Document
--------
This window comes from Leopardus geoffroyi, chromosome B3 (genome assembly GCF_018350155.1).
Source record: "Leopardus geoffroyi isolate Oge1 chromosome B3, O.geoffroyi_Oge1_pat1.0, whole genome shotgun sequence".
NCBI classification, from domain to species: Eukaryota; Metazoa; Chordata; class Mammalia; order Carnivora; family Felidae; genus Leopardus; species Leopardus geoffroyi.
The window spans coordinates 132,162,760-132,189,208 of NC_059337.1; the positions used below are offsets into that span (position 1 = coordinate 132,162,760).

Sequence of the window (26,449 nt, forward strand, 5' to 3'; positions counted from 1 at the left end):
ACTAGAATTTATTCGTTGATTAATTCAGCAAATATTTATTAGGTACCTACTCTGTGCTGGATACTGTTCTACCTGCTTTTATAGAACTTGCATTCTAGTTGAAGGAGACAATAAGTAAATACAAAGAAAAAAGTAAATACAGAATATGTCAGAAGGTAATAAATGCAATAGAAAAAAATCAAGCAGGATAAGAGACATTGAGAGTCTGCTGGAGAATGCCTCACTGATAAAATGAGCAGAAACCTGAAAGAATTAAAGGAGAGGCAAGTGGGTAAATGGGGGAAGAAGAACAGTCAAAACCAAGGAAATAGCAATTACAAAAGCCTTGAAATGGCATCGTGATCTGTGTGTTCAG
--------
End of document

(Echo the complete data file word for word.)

This window comes from Leopardus geoffroyi, chromosome B3 (genome assembly GCF_018350155.1).
Source record: "Leopardus geoffroyi isolate Oge1 chromosome B3, O.geoffroyi_Oge1_pat1.0, whole genome shotgun sequence".
NCBI classification, from domain to species: Eukaryota; Metazoa; Chordata; class Mammalia; order Carnivora; family Felidae; genus Leopardus; species Leopardus geoffroyi.
The window spans coordinates 132,162,760-132,189,208 of NC_059337.1; the positions used below are offsets into that span (position 1 = coordinate 132,162,760).

Sequence of the window (26,449 nt, forward strand, 5' to 3'; positions counted from 1 at the left end):
ACTAGAATTTATTCGTTGATTAATTCAGCAAATATTTATTAGGTACCTACTCTGTGCTGGATACTGTTCTACCTGCTTTTATAGAACTTGCATTCTAGTTGAAGGAGACAATAAGTAAATACAAAGAAAAAAGTAAATACAGAATATGTCAGAAGGTAATAAATGCAATAGAAAAAAATCAAGCAGGATAAGAGACATTGAGAGTCTGCTGGAGAATGCCTCACTGATAAAATGAGCAGAAACCTGAAAGAATTAAAGGAGAGGCAAGTGGGTAAATGGGGGAAGAAGAACAGTCAAAACCAAGGAAATAGCAATTACAAAAGCCTTGAAATGGCATCGTGATCTGTGTGTTCAG